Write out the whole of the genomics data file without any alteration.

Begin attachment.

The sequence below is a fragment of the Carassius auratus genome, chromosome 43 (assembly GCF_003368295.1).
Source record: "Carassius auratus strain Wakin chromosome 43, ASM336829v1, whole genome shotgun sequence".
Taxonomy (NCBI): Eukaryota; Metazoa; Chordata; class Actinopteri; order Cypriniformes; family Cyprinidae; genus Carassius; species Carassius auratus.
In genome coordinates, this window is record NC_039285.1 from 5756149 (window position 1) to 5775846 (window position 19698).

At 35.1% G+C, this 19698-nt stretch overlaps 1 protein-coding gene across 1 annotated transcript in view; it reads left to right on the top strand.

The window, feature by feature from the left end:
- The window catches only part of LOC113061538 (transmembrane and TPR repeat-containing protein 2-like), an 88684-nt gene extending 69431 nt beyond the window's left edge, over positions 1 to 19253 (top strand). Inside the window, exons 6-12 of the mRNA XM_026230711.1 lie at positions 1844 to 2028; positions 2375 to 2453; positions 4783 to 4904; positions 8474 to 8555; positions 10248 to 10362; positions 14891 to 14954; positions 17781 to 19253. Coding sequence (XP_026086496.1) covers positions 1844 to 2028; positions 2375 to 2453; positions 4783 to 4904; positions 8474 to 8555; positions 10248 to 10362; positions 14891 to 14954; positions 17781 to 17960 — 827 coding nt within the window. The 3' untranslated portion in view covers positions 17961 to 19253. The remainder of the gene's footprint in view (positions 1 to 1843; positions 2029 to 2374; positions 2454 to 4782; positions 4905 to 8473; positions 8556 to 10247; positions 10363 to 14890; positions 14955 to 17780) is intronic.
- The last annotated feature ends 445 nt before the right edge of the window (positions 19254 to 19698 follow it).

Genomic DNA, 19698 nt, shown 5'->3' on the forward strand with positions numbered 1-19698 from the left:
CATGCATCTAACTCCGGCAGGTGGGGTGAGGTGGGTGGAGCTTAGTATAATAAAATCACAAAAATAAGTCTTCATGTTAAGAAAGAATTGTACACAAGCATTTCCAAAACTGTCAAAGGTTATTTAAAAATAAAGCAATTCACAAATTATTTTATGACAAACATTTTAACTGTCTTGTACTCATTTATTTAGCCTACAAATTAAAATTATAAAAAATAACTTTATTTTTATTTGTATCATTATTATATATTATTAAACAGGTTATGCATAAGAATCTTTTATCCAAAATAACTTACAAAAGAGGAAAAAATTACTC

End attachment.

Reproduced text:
The sequence below is a fragment of the Carassius auratus genome, chromosome 43 (assembly GCF_003368295.1).
Source record: "Carassius auratus strain Wakin chromosome 43, ASM336829v1, whole genome shotgun sequence".
Taxonomy (NCBI): Eukaryota; Metazoa; Chordata; class Actinopteri; order Cypriniformes; family Cyprinidae; genus Carassius; species Carassius auratus.
In genome coordinates, this window is record NC_039285.1 from 5756149 (window position 1) to 5775846 (window position 19698).

At 35.1% G+C, this 19698-nt stretch overlaps 1 protein-coding gene across 1 annotated transcript in view; it reads left to right on the top strand.

The window, feature by feature from the left end:
- The window catches only part of LOC113061538 (transmembrane and TPR repeat-containing protein 2-like), an 88684-nt gene extending 69431 nt beyond the window's left edge, over positions 1 to 19253 (top strand). Inside the window, exons 6-12 of the mRNA XM_026230711.1 lie at positions 1844 to 2028; positions 2375 to 2453; positions 4783 to 4904; positions 8474 to 8555; positions 10248 to 10362; positions 14891 to 14954; positions 17781 to 19253. Coding sequence (XP_026086496.1) covers positions 1844 to 2028; positions 2375 to 2453; positions 4783 to 4904; positions 8474 to 8555; positions 10248 to 10362; positions 14891 to 14954; positions 17781 to 17960 — 827 coding nt within the window. The 3' untranslated portion in view covers positions 17961 to 19253. The remainder of the gene's footprint in view (positions 1 to 1843; positions 2029 to 2374; positions 2454 to 4782; positions 4905 to 8473; positions 8556 to 10247; positions 10363 to 14890; positions 14955 to 17780) is intronic.
- The last annotated feature ends 445 nt before the right edge of the window (positions 19254 to 19698 follow it).

Genomic DNA, 19698 nt, shown 5'->3' on the forward strand with positions numbered 1-19698 from the left:
CATGCATCTAACTCCGGCAGGTGGGGTGAGGTGGGTGGAGCTTAGTATAATAAAATCACAAAAATAAGTCTTCATGTTAAGAAAGAATTGTACACAAGCATTTCCAAAACTGTCAAAGGTTATTTAAAAATAAAGCAATTCACAAATTATTTTATGACAAACATTTTAACTGTCTTGTACTCATTTATTTAGCCTACAAATTAAAATTATAAAAAATAACTTTATTTTTATTTGTATCATTATTATATATTATTAAACAGGTTATGCATAAGAATCTTTTATCCAAAATAACTTACAAAAGAGGAAAAAATTACTC